View Full Version : What to look for in buying a compressor

11-08-2011, 08:03 PM
what do u guys look for when buying an air compressor?...looks like there are a lot of used 185's out there for right around 5k i'm just not sure what makes each different...we have subbed all of our blowouts to another company in town and i have gone along with them to watch the process...i noticed on the compressor that they rented it doesn't have a pressure gauge or an hour meter, at least that i could see...isn't there a certain pressure setting needed for blowouts to not blow up the lines or blow the heads out of the ground?

i guess my main question is what would YOU look for in a compressor?

11-08-2011, 08:11 PM
You can always employ an end-of-hose pressure regulator, and leave the machine be

11-08-2011, 08:13 PM
Look for a blue one, they're the best. Maybe a white one, most definitely not a red one. :)

Look for CFM - 100-185. Pressure gauge isn't required, but preferred. Pressure regulator can be added. I'd look for a good maintained machine, even if it costs a little more. Don't buy an old beat up thing, and then need to put countless hours into it. Your time is too valuable. Check the tires, and how even they are wearing.

11-08-2011, 08:53 PM
Also, check the blinker fluid

11-08-2011, 10:29 PM
Run the machine , for at least 1 hour with the air running , look for oil in the air discharge
then let it sit , restart it . Then check the machine top to bottom . If you dont know equipment find someone that does it will save you money in the end . If they rent a compressor , and you are subbing to them and making money , maybe you should rent one and see what you want .

11-09-2011, 09:09 PM
i guess my main question is what would YOU look for in a compressor?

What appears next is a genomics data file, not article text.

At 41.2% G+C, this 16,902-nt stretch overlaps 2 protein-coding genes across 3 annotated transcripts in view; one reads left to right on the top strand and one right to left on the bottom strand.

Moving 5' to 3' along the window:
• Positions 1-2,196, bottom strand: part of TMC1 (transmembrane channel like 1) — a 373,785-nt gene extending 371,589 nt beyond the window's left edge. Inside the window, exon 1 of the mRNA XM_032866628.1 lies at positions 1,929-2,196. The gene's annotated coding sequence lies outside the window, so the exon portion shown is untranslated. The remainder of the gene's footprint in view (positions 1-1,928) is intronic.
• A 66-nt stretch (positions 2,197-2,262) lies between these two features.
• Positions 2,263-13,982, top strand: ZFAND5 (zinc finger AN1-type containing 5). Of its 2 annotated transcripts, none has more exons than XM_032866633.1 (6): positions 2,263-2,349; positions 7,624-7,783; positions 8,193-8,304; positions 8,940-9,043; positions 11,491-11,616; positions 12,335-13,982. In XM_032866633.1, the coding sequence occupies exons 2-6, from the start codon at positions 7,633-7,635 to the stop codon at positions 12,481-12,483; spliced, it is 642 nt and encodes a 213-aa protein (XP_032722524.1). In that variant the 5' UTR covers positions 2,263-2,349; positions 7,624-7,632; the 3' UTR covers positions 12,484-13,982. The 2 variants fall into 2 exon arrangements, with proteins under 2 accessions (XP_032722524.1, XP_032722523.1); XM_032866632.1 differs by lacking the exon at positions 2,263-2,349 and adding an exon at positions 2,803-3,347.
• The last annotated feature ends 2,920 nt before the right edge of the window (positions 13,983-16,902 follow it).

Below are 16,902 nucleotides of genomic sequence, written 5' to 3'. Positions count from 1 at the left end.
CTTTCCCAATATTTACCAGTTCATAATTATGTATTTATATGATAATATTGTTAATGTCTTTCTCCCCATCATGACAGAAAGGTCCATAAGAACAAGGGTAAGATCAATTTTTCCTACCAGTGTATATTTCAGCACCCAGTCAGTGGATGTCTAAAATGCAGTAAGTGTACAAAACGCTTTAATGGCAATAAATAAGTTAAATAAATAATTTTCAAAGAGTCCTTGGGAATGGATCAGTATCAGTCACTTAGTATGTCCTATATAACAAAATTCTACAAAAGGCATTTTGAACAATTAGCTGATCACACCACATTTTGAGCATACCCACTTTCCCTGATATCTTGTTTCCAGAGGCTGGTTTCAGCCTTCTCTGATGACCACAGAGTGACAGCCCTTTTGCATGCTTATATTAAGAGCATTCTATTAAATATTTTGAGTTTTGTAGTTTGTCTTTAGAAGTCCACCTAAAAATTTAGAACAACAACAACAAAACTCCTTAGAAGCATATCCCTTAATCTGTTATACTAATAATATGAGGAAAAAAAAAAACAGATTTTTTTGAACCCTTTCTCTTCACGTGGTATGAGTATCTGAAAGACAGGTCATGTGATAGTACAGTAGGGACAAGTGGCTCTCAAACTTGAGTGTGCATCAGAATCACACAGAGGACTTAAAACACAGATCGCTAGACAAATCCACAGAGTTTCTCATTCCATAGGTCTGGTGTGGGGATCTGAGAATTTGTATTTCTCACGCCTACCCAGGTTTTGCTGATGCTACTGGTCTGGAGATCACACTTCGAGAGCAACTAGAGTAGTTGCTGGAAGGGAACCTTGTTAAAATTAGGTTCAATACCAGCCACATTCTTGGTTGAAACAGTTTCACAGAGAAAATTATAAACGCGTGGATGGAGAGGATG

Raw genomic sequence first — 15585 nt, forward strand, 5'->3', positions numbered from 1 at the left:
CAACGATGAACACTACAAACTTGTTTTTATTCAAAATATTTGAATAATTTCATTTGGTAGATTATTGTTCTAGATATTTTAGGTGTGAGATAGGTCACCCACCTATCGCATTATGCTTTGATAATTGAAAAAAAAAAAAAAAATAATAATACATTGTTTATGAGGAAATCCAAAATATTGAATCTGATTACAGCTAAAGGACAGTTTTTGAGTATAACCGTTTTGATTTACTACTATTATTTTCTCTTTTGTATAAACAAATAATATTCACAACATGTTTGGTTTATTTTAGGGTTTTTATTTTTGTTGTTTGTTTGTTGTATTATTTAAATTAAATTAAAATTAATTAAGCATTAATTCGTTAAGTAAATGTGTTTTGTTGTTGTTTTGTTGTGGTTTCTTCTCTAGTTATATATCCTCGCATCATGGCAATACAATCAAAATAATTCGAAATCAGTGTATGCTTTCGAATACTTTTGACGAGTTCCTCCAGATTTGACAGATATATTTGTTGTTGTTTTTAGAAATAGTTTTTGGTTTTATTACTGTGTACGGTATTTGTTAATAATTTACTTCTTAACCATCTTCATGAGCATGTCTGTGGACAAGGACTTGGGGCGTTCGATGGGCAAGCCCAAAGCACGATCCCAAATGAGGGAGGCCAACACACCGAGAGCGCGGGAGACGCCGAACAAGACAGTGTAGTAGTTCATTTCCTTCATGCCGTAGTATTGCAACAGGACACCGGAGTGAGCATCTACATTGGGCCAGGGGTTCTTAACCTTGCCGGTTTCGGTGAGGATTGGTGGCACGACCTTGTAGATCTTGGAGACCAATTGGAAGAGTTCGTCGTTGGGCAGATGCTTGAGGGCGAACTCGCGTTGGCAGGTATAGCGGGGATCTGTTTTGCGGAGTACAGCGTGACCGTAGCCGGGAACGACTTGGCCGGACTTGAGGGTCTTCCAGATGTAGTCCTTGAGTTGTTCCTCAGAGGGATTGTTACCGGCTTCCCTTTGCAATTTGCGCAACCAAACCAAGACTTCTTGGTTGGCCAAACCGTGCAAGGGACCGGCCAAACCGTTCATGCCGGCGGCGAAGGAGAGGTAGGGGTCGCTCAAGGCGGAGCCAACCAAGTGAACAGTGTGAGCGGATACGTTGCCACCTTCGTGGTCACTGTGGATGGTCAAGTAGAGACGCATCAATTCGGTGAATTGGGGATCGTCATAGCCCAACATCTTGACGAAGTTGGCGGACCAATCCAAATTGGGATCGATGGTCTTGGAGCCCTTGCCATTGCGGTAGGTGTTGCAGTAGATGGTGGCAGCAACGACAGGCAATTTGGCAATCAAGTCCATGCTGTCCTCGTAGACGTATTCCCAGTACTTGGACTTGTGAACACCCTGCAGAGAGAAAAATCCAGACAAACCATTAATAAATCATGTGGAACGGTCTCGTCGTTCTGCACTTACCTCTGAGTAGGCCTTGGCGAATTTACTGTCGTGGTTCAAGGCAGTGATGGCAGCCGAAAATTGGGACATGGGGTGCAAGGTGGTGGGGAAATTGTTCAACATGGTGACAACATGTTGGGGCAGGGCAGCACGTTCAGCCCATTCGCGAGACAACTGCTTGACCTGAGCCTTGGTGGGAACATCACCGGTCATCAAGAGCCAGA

An hour meter, if it's missing or been dicked with, don't buy it. All tow behind compressors came with an hour meter.

11-09-2011, 09:20 PM
There is one thing I did with all three of my tow behinds. None of them had light - turn/brake/running lights. I added it to all three for safety. I don't think it is required due to how small or narrow or something like that. But it was something I wanted.

11-09-2011, 09:47 PM
ok, so today we rented a pressure regulator...what pressure do you guys usually blowout typical residential 1" lines at? we also have a few 1.5" and 2" lines... seems like some guys think a pressure regulator is important and some guys don't, some will just hook up and blowout and not pay attention to the pressure...we defnitely did blow a few heads out of the ground throughout the day yesterday without the regulator, didn't shoot them in the air but they did pop up out of the ground and will need to be replaced...is this normal or probably due to too much pressure?

once again i subbed the work out and am just observing, these are just questions that i have come up with...maybe i am making this more complicated than it needs to be i just want to make sure i know the proper way to winterize a system

11-09-2011, 10:14 PM
we defnitely did blow a few heads out of the ground throughout the day yesterday

once again i subbed the work out and am just observing


11-09-2011, 10:34 PM
You will get opinions all over the board with this question. There are guys using compressors from 9-185 cfm at rates of 40-120a psi. Seems to be very subjective. Mdirrigation had some good points on qualities to look for in a used compressor. My suggestion would be to have it checked out by a good mechanic who is familiar with that particular brand name. Make sure to purchase a compressor that is still being made. We use a kaiser rotary screw. It is a smaller unit but has done well for us to date. Good luck.
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11-09-2011, 11:26 PM
Why would anyone "rent a pressure regulator" when you can buy one for less than fifty bucks? Your standard off-the-shelf PRV for home use is perfect for winterizing, attached at the hose end. It comes preset to 45-50 psi.